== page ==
Those currently living in the UK are probably used to seeing talk of U-turns, especially those mentioned in the papers. So news of the latest U-turn by file hosting company Dropbox may not come as too much of a surprise, especially if you saw the original changes to their terms and conditions and the furore it caused.
Earlier this month, Dropbox made amendments to their Terms and Conditions by adding the following:
“By submitting your stuff to the Services, you grant us (and those we work with to provide the Services) worldwide, non-exclusive, royalty-free, sublicenseable rights to use, copy, distribute, prepare derivative works (such as translations or format conversions) of, perform, or publicly display that stuff to the extent reasonably necessary for the Service.”
Due to what Dropbox have now stated on their blog as language that was more “technical than it needed to be”, they have revised their terms and conditions to be more transparent. However, this mishap has come at the cost of a few disgruntled customers and possibly denting their credibility. A certain Pro User from the community let their feelings known:
“Dropbox needs to back down from this very, very quickly. … It’s almost certainly an idiot lawyer who drafted the terms without giving it enough thought but, if this gets imposed on the 15th of July, there’s going to be an awful lot of people leaving the service …”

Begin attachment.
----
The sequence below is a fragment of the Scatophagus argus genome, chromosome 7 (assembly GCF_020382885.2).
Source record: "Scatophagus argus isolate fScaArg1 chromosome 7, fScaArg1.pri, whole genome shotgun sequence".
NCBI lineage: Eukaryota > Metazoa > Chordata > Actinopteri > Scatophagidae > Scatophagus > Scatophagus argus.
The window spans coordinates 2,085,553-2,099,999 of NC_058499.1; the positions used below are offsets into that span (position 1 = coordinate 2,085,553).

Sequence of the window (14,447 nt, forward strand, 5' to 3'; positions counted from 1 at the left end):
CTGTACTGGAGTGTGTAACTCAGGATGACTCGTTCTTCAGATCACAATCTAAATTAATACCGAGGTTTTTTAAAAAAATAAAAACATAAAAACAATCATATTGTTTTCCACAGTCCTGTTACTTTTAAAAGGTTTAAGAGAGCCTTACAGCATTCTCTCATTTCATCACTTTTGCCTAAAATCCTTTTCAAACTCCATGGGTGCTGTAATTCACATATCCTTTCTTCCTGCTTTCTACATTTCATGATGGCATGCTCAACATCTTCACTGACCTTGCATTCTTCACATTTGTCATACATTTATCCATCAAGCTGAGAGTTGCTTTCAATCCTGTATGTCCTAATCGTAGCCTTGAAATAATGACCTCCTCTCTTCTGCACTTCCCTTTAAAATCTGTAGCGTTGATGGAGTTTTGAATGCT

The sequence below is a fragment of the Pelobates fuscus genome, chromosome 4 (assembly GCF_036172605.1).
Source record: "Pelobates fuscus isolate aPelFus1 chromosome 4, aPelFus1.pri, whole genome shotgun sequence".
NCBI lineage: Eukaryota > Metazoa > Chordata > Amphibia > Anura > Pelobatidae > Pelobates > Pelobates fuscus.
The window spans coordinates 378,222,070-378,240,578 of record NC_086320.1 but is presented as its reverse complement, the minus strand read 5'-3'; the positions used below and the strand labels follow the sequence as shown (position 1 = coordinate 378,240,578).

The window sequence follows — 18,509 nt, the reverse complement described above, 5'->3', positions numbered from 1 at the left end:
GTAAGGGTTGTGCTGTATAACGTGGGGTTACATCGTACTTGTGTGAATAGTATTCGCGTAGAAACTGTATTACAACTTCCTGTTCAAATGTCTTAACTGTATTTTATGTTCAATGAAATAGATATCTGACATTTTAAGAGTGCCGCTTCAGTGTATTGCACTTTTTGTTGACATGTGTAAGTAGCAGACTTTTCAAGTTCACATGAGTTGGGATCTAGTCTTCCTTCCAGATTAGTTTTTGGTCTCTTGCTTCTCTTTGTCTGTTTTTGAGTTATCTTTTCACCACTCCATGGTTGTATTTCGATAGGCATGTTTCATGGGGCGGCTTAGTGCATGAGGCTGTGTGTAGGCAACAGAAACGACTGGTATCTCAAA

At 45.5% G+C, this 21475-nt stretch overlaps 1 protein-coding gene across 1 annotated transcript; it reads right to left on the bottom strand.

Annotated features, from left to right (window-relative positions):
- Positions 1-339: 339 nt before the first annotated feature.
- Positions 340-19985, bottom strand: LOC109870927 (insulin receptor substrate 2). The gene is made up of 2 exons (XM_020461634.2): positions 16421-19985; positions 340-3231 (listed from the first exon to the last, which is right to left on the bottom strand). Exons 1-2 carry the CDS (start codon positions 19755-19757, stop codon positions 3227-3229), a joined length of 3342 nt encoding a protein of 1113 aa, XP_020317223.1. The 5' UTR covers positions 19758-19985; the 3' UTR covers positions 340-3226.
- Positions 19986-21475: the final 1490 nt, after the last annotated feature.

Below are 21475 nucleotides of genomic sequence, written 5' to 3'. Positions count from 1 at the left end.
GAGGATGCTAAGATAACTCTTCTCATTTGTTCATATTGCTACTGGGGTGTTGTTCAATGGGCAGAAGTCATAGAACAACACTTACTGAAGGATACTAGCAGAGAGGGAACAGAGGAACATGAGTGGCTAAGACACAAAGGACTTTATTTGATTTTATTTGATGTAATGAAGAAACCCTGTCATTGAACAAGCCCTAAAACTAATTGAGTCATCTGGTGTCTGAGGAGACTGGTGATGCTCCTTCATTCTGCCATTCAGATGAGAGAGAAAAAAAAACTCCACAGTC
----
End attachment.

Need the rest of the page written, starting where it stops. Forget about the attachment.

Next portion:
Since their original Terms and Conditions update, Dropbox have stated that they’ve never been interested in “rights broader than what we need to run Dropbox”. However, it’s obvious that this wasn’t made abundantly clear in their original Terms and Conditions.
Dropbox have as mentioned updated their Terms and Conditions to be in what they believe “plain language” and have re-written the Terms “from scratch”:
“You retain ownership of your stuff. You are solely responsible for your conduct, the content of your files and folders, and your communications with others while using the Services.” They added that users only grant Dropbox license to use customer data “solely to enable us to technically administer, display and operate the services.”
As you can see, quite a dramatic change of words. Evidently worried by the loss and anger of their customers, they’ve made it as clear as possible in their amendment of the one vital point raised by their clients – whom the ‘stuff’ belongs to.